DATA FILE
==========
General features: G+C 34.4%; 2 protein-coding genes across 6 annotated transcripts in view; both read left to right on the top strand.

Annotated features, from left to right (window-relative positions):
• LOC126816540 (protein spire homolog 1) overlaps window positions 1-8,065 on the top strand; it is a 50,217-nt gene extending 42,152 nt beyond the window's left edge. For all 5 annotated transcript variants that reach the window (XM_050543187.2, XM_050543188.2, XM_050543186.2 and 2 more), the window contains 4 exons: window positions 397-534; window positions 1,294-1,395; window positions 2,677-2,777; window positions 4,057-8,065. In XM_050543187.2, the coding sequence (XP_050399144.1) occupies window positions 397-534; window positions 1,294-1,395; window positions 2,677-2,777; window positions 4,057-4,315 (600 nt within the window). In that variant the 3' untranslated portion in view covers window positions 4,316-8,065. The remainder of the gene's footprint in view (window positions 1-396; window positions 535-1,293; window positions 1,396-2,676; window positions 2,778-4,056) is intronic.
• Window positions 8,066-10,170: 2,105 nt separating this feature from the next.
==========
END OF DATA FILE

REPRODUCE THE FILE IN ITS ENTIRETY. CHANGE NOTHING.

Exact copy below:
General features: G+C 34.4%; 2 protein-coding genes across 6 annotated transcripts in view; both read left to right on the top strand.

Annotated features, from left to right (window-relative positions):
• LOC126816540 (protein spire homolog 1) overlaps window positions 1-8,065 on the top strand; it is a 50,217-nt gene extending 42,152 nt beyond the window's left edge. For all 5 annotated transcript variants that reach the window (XM_050543187.2, XM_050543188.2, XM_050543186.2 and 2 more), the window contains 4 exons: window positions 397-534; window positions 1,294-1,395; window positions 2,677-2,777; window positions 4,057-8,065. In XM_050543187.2, the coding sequence (XP_050399144.1) occupies window positions 397-534; window positions 1,294-1,395; window positions 2,677-2,777; window positions 4,057-4,315 (600 nt within the window). In that variant the 3' untranslated portion in view covers window positions 4,316-8,065. The remainder of the gene's footprint in view (window positions 1-396; window positions 535-1,293; window positions 1,396-2,676; window positions 2,778-4,056) is intronic.
• Window positions 8,066-10,170: 2,105 nt separating this feature from the next.